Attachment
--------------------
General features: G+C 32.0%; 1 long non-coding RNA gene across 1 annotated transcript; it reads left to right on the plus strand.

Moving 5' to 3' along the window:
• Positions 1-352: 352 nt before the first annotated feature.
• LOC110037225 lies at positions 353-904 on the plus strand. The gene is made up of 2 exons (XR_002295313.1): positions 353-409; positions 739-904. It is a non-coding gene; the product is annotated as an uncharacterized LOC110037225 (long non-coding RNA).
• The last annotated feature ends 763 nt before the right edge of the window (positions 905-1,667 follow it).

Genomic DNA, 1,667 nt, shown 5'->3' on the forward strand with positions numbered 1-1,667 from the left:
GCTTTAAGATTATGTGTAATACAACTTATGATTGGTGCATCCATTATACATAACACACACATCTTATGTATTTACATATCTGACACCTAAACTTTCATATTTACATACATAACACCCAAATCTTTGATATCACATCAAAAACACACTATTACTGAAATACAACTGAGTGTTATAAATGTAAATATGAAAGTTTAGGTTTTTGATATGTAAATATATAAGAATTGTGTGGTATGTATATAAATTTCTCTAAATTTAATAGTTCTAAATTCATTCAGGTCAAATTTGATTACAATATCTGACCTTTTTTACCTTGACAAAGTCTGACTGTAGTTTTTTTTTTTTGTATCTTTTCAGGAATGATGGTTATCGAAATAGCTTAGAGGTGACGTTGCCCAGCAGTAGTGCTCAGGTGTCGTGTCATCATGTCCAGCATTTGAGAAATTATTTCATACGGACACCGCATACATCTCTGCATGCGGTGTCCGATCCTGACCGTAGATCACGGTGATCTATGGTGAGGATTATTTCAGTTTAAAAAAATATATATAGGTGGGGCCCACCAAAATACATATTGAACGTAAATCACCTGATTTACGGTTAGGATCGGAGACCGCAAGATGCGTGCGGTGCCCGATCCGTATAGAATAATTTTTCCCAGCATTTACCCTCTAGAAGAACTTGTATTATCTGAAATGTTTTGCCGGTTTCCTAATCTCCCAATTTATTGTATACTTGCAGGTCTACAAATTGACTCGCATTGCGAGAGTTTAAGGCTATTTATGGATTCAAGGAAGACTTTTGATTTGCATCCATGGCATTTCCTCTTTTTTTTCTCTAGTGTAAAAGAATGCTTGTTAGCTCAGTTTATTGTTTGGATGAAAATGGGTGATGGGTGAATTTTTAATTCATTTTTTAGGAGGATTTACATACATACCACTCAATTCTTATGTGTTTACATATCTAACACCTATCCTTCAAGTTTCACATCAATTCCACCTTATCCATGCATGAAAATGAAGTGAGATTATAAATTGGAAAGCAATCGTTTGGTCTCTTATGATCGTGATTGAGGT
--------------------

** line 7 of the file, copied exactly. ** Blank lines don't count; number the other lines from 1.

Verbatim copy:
GCTTTAAGATTATGTGTAATACAACTTATGATTGGTGCATCCATTATACATAACACACACATCTTATGTATTTACATATCTGACACCTAAACTTTCATATTTACATACATAACACCCAAATCTTTGATATCACATCAAAAACACACTATTACTGAAATACAACTGAGTGTTATAAATGTAAATATGAAAGTTTAGGTTTTTGATATGTAAATATATAAGAATTGTGTGGTATGTATATAAATTTCTCTAAATTTAATAGTTCTAAATTCATTCAGGTCAAATTTGATTACAATATCTGACCTTTTTTACCTTGACAAAGTCTGACTGTAGTTTTTTTTTTTTGTATCTTTTCAGGAATGATGGTTATCGAAATAGCTTAGAGGTGACGTTGCCCAGCAGTAGTGCTCAGGTGTCGTGTCATCATGTCCAGCATTTGAGAAATTATTTCATACGGACACCGCATACATCTCTGCATGCGGTGTCCGATCCTGACCGTAGATCACGGTGATCTATGGTGAGGATTATTTCAGTTTAAAAAAATATATATAGGTGGGGCCCACCAAAATACATATTGAACGTAAATCACCTGATTTACGGTTAGGATCGGAGACCGCAAGATGCGTGCGGTGCCCGATCCGTATAGAATAATTTTTCCCAGCATTTACCCTCTAGAAGAACTTGTATTATCTGAAATGTTTTGCCGGTTTCCTAATCTCCCAATTTATTGTATACTTGCAGGTCTACAAATTGACTCGCATTGCGAGAGTTTAAGGCTATTTATGGATTCAAGGAAGACTTTTGATTTGCATCCATGGCATTTCCTCTTTTTTTTCTCTAGTGTAAAAGAATGCTTGTTAGCTCAGTTTATTGTTTGGATGAAAATGGGTGATGGGTGAATTTTTAATTCATTTTTTAGGAGGATTTACATACATACCACTCAATTCTTATGTGTTTACATATCTAACACCTATCCTTCAAGTTTCACATCAATTCCACCTTATCCATGCATGAAAATGAAGTGAGATTATAAATTGGAAAGCAATCGTTTGGTCTCTTATGATCGTGATTGAGGT